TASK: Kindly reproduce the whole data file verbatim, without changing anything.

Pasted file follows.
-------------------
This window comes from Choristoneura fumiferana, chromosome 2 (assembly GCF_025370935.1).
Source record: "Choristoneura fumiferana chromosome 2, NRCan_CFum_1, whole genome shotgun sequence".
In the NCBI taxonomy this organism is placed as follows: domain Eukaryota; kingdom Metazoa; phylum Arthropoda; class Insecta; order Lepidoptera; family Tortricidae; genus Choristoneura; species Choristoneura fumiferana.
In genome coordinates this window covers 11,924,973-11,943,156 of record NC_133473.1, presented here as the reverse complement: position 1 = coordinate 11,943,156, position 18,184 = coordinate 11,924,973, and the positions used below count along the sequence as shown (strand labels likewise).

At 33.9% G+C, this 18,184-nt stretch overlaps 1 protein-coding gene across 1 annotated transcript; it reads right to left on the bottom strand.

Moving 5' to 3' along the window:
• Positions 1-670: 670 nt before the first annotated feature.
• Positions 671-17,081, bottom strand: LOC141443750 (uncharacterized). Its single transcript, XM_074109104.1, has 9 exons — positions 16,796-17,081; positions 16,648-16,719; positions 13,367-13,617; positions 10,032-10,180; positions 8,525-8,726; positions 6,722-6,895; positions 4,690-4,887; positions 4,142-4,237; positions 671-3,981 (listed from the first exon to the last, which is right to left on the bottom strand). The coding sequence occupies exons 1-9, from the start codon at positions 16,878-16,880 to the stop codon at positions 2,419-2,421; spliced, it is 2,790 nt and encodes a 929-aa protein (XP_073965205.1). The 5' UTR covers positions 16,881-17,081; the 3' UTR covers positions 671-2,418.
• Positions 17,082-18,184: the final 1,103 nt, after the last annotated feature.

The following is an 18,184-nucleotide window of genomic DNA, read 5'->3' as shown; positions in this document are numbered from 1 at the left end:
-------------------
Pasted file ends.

This window comes from Choristoneura fumiferana, chromosome 2 (assembly GCF_025370935.1).
Source record: "Choristoneura fumiferana chromosome 2, NRCan_CFum_1, whole genome shotgun sequence".
In the NCBI taxonomy this organism is placed as follows: domain Eukaryota; kingdom Metazoa; phylum Arthropoda; class Insecta; order Lepidoptera; family Tortricidae; genus Choristoneura; species Choristoneura fumiferana.
In genome coordinates this window covers 11,924,973-11,943,156 of record NC_133473.1, presented here as the reverse complement: position 1 = coordinate 11,943,156, position 18,184 = coordinate 11,924,973, and the positions used below count along the sequence as shown (strand labels likewise).

At 33.9% G+C, this 18,184-nt stretch overlaps 1 protein-coding gene across 1 annotated transcript; it reads right to left on the bottom strand.

Moving 5' to 3' along the window:
• Positions 1-670: 670 nt before the first annotated feature.
• Positions 671-17,081, bottom strand: LOC141443750 (uncharacterized). Its single transcript, XM_074109104.1, has 9 exons — positions 16,796-17,081; positions 16,648-16,719; positions 13,367-13,617; positions 10,032-10,180; positions 8,525-8,726; positions 6,722-6,895; positions 4,690-4,887; positions 4,142-4,237; positions 671-3,981 (listed from the first exon to the last, which is right to left on the bottom strand). The coding sequence occupies exons 1-9, from the start codon at positions 16,878-16,880 to the stop codon at positions 2,419-2,421; spliced, it is 2,790 nt and encodes a 929-aa protein (XP_073965205.1). The 5' UTR covers positions 16,881-17,081; the 3' UTR covers positions 671-2,418.
• Positions 17,082-18,184: the final 1,103 nt, after the last annotated feature.

The following is an 18,184-nucleotide window of genomic DNA, read 5'->3' as shown; positions in this document are numbered from 1 at the left end: